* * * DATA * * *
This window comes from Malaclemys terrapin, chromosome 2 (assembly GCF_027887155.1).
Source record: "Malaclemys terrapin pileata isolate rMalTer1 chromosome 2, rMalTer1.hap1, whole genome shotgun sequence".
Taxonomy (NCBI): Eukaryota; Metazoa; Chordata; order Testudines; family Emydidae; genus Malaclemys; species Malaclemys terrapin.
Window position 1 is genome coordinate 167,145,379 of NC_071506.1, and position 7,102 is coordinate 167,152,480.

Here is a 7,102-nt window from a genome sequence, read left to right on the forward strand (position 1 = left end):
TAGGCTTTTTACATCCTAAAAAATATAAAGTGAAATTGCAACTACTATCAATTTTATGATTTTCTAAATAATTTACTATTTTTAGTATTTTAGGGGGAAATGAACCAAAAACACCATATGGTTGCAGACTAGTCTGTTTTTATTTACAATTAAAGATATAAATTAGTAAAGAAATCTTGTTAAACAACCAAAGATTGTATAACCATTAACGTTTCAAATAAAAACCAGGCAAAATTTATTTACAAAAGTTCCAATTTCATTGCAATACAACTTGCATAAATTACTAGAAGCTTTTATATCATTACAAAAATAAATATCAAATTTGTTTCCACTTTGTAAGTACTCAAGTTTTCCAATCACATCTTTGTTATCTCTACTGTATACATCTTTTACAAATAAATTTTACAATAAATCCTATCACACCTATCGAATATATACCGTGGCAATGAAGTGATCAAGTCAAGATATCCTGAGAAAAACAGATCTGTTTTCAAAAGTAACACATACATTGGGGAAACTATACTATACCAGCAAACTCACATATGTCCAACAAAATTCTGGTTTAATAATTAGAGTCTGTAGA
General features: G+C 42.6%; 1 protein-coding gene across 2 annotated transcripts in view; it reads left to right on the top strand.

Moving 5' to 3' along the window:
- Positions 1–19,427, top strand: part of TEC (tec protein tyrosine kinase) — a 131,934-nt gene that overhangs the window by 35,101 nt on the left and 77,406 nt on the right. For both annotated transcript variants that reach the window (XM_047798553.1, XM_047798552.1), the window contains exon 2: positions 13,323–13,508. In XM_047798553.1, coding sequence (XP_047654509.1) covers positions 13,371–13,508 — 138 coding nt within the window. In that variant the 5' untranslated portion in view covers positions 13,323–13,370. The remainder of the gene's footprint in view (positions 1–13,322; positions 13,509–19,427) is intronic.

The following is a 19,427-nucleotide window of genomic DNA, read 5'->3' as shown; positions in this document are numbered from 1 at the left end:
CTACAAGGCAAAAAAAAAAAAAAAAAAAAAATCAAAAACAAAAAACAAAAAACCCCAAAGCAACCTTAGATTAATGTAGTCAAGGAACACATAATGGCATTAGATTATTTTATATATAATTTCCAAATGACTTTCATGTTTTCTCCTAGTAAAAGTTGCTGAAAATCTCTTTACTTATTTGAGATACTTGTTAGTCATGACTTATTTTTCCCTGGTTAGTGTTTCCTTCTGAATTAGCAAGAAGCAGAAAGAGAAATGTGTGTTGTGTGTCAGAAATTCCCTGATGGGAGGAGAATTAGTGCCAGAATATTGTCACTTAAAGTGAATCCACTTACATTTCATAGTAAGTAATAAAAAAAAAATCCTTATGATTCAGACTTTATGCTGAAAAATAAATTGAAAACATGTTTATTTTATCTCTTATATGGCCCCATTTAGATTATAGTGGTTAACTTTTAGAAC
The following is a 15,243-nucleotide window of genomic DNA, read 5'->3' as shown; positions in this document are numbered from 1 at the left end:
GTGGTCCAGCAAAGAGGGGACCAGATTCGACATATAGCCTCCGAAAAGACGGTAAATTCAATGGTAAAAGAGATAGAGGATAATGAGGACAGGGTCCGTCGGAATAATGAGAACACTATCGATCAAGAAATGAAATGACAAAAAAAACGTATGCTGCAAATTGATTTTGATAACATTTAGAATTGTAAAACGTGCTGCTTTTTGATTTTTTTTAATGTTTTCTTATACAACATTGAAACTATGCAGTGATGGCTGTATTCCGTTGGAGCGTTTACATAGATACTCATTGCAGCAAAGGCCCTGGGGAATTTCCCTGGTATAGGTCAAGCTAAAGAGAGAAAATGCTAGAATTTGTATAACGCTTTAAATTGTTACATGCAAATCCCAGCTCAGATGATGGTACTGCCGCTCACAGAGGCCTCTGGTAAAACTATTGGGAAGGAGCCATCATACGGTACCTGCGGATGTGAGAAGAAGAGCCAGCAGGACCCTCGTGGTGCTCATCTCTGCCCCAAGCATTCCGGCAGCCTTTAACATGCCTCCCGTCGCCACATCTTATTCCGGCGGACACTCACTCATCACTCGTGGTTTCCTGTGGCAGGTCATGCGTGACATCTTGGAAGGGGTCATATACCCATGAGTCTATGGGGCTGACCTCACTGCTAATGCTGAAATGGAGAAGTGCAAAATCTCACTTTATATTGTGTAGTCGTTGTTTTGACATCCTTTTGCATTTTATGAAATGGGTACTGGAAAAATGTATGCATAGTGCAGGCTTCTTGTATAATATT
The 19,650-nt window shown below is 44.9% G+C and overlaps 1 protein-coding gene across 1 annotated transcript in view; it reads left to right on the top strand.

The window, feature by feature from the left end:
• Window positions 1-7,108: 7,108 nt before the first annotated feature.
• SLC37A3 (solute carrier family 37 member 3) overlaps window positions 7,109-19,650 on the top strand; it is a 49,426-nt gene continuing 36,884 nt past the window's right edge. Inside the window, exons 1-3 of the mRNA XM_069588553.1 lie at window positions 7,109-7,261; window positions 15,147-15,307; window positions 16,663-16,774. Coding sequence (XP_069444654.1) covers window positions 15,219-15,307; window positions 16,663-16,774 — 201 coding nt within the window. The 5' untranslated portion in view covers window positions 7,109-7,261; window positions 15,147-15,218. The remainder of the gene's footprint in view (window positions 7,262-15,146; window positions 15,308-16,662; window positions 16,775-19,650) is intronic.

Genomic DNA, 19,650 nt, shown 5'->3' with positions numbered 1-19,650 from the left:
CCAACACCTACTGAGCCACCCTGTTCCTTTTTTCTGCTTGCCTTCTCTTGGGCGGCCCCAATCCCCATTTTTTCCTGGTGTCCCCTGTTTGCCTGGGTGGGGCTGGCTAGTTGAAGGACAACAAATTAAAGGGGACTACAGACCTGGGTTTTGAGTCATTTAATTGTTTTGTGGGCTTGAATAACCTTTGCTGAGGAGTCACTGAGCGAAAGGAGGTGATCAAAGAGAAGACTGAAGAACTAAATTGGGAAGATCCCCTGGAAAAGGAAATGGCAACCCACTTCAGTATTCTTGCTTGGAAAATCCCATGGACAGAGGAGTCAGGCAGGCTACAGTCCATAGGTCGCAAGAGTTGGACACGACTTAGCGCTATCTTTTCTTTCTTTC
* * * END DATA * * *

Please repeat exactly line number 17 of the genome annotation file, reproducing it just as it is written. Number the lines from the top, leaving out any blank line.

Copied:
• SLC37A3 (solute carrier family 37 member 3) overlaps window positions 7,109-19,650 on the top strand; it is a 49,426-nt gene continuing 36,884 nt past the window's right edge. Inside the window, exons 1-3 of the mRNA XM_069588553.1 lie at window positions 7,109-7,261; window positions 15,147-15,307; window positions 16,663-16,774. Coding sequence (XP_069444654.1) covers window positions 15,219-15,307; window positions 16,663-16,774 — 201 coding nt within the window. The 5' untranslated portion in view covers window positions 7,109-7,261; window positions 15,147-15,218. The remainder of the gene's footprint in view (window positions 7,262-15,146; window positions 15,308-16,662; window positions 16,775-19,650) is intronic.